Several days later, I woke up early, started some coffee, and began to enjoy another beautiful sunny morning in the Dominican Republic when I heard the unmistakable sound of an anchor dragging across the ocean floor.  I ran up on deck to find an approximately 60-foot-long, beat-up, third world, commercial cargo boat attempting to slip in to the dock beside us and dragging our anchor with it.  I yelled and gesticulated frantically, confirmed that the other anchor was still intact, and grabbed Andy out of bed.

The First Boat to Run Over Our Anchor Line:  The Diver, the Guy in the Red Shirt (Splicing our Line Back Together), and the Typical Crowd of Random LoiterersAt first, the crew on the cargo boat stared at me blankly wondering why I was acting like such a crazy person.  Then, a guy emerged from the cabin wearing a speedo (that was threadbare and white, yikes) and donning a mask.  The swimmer dove several times, coming back up for air and providing updates in Spanish.  Another guy came from the cabin and handed the swimmer a butcher’s knife.  The next thing we saw was a different guy splicing our anchor line back together.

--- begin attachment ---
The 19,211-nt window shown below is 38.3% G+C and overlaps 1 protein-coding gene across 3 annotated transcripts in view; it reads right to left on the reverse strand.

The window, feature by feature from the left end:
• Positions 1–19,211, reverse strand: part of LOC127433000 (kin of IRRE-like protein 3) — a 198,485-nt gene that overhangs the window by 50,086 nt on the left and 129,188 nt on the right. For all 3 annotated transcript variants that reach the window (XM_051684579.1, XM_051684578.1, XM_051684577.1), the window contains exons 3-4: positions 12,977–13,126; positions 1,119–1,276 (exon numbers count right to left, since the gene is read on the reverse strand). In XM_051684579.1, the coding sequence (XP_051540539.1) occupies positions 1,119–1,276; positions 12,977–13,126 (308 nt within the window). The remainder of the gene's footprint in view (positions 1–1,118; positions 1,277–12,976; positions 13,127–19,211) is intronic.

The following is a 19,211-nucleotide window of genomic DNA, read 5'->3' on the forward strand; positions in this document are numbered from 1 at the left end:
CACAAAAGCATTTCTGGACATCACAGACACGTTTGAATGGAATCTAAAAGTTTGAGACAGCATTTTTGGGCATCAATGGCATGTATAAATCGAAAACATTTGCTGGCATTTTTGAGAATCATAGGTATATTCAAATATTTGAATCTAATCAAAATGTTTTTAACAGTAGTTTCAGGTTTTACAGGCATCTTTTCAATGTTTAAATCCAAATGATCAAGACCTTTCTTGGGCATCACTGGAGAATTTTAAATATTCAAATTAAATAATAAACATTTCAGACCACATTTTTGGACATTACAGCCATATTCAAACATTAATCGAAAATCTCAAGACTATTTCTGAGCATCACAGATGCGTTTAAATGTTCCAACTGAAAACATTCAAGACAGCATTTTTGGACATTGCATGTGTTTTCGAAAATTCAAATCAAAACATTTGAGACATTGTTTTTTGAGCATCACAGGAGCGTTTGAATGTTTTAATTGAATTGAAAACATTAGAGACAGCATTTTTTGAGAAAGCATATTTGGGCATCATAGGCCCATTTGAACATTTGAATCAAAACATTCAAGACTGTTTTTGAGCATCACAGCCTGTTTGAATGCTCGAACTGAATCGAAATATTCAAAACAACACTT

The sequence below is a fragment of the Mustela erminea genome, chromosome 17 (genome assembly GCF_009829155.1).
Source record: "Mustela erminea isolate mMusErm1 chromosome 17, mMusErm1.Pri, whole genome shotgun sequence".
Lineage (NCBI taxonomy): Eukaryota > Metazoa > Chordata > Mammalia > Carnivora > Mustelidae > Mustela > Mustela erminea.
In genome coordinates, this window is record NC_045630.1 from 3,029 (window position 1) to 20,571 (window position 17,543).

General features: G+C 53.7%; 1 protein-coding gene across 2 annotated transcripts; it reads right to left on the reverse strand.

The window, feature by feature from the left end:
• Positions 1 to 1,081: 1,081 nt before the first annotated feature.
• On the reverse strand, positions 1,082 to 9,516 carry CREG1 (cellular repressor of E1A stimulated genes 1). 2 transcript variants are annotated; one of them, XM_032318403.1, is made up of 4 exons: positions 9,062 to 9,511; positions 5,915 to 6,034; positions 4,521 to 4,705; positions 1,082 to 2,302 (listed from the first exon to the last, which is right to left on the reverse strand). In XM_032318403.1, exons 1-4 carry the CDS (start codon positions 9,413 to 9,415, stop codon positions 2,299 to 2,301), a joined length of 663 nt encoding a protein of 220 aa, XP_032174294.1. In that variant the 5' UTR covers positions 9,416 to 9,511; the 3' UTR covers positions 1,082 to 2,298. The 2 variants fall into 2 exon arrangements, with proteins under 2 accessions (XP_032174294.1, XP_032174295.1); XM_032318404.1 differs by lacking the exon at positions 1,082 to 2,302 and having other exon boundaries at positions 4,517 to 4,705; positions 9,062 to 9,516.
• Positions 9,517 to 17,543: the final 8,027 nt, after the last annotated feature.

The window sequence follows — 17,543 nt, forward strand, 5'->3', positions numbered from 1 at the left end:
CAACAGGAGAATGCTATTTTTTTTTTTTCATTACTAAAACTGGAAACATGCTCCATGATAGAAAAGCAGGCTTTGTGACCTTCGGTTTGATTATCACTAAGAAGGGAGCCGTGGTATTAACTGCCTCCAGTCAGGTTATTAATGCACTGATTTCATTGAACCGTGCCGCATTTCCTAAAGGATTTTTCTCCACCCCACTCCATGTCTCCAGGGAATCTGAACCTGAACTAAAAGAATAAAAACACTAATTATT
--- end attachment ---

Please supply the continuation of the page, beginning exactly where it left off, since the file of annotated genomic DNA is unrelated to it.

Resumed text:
Needless to say, we were absolutely livid.  If both anchors had dragged, we probably would have been up against the dock with few good options and precious little time.  Roberto talked to the Captain who said that they “didn’t see the line.”  We found that pretty hard to believe for a number of different reasons: a) both anchor lines are conspicuously colored bright red; b) every boat at the dock is med-moored so obviously there’s gonna be anchor lines off the bow; and, c) they landed at the only available dock space without a rafting situation (so they wanted to be directly on the dock to unload their cargo and they didn’t really care who or what was in their way).